Kelsier is a thief who spent years in the jails of the Lord Ruler’s prisons.  He did pick up a useful skill while there — the ability to use allomancy to internal burn 10 different metals. Kelsier vows to use these powers of the Mistborn to overthrow the Lord Rulers, but he will need to assemble a crew of thieves to help get him into the palace. The key will be a young fellow half-Skaa (a kind of lowly serf) they find named Vin, who is also Mistborn.  Vin’s coming-og-age story is yet another layer in the story, but for me the biggest appeal is the juxtaposition of a heist straight out of Ocean’s Eleven in this epic fantasy world where instead of (or in addition to) unique criminal skills, Kalsier assembles his crew of unique magic wielders.  There are more books in the series, but honestly I stopped here, as I found it perfectly satisfying.

The Book of Jhereg by Steven Brust

I had been hearing about the Vlad Taltos books for years, but never got around to them until farily recently.  But when I finally read Jhereg, I get what all the fuss is about.  These books are FUN.  Vlad is an Easterner (human) living among a very codified society of non-human Dragaerans.  Their society is divided into houses one of which is Jhereg, the house of criminals and assassins. This is the house the Vlad Taltos has joined, and he’s pretty good at the whole assassination gig.  In this first novel, he is hired to kill someone but is stymied by the fact that the mark is a guest at the home of one of Vlad’s friends.  The Dragaerans take guesting privileges very seriously, and so much of the book revolves around Vlad trying to find an ingenious way to kill the man without violating the rules of hospitality.  Unfortunately the Jhereg organization gets impatient and end up trying to kill Vlad as well, so there’s a lot going on.  But as crazy as the stories get in this and the other volumes in the series, Brust is a very careful plotter and the caper always plays out in a way that makes sense, no matter how implausible it seems at the outset.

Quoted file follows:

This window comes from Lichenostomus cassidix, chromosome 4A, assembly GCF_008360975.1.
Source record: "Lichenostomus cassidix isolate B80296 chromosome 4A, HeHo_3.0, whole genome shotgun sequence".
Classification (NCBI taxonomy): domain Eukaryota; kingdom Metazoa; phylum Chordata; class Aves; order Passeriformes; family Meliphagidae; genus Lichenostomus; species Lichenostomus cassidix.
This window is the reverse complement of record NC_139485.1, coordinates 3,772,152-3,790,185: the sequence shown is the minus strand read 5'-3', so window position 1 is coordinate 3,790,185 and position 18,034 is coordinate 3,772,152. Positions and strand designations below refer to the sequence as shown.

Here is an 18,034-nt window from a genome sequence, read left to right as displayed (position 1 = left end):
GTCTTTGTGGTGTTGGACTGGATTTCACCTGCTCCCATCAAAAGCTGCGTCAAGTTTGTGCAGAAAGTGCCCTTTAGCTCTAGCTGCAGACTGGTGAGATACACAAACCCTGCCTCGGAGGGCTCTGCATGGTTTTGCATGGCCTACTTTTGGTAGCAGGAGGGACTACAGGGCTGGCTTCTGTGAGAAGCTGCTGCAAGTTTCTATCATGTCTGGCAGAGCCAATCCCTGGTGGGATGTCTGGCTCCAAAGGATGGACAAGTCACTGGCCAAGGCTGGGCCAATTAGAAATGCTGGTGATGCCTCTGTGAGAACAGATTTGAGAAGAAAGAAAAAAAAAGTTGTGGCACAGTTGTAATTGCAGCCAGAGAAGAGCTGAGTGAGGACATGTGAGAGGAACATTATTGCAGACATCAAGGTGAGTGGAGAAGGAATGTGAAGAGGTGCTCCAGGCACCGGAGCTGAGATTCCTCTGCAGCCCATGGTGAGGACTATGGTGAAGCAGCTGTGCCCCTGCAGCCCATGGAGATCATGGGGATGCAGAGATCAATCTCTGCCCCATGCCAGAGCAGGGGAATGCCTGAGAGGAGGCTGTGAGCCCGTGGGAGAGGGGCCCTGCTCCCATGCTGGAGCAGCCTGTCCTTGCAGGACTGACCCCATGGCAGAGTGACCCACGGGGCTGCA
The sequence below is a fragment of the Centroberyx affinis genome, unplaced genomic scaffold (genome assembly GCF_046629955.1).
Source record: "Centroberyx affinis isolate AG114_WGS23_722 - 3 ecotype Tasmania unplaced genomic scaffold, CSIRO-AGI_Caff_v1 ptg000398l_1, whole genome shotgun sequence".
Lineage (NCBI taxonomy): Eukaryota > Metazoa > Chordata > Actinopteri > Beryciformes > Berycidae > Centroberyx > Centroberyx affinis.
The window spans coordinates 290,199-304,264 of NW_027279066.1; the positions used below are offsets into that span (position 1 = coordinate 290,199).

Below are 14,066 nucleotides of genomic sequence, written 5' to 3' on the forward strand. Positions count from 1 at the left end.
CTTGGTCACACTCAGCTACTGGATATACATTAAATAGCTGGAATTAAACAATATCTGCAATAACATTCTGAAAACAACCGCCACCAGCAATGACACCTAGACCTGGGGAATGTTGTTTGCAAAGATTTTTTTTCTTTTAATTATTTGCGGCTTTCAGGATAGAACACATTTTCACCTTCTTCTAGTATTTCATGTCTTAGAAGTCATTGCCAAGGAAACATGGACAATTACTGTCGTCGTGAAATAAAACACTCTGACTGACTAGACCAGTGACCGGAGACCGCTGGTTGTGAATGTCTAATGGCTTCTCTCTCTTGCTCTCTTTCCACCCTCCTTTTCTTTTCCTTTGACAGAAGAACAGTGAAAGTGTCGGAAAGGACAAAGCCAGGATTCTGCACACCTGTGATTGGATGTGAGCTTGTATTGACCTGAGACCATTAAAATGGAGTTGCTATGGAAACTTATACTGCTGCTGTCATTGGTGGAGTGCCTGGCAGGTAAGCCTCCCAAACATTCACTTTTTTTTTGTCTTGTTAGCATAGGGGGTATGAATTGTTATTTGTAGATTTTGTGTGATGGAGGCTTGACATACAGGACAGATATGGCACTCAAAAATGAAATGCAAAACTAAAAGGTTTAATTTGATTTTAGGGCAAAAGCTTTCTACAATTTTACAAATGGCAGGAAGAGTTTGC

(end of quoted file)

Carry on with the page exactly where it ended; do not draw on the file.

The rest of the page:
Rogues edited by George R. R. Martin and Gardner Dozois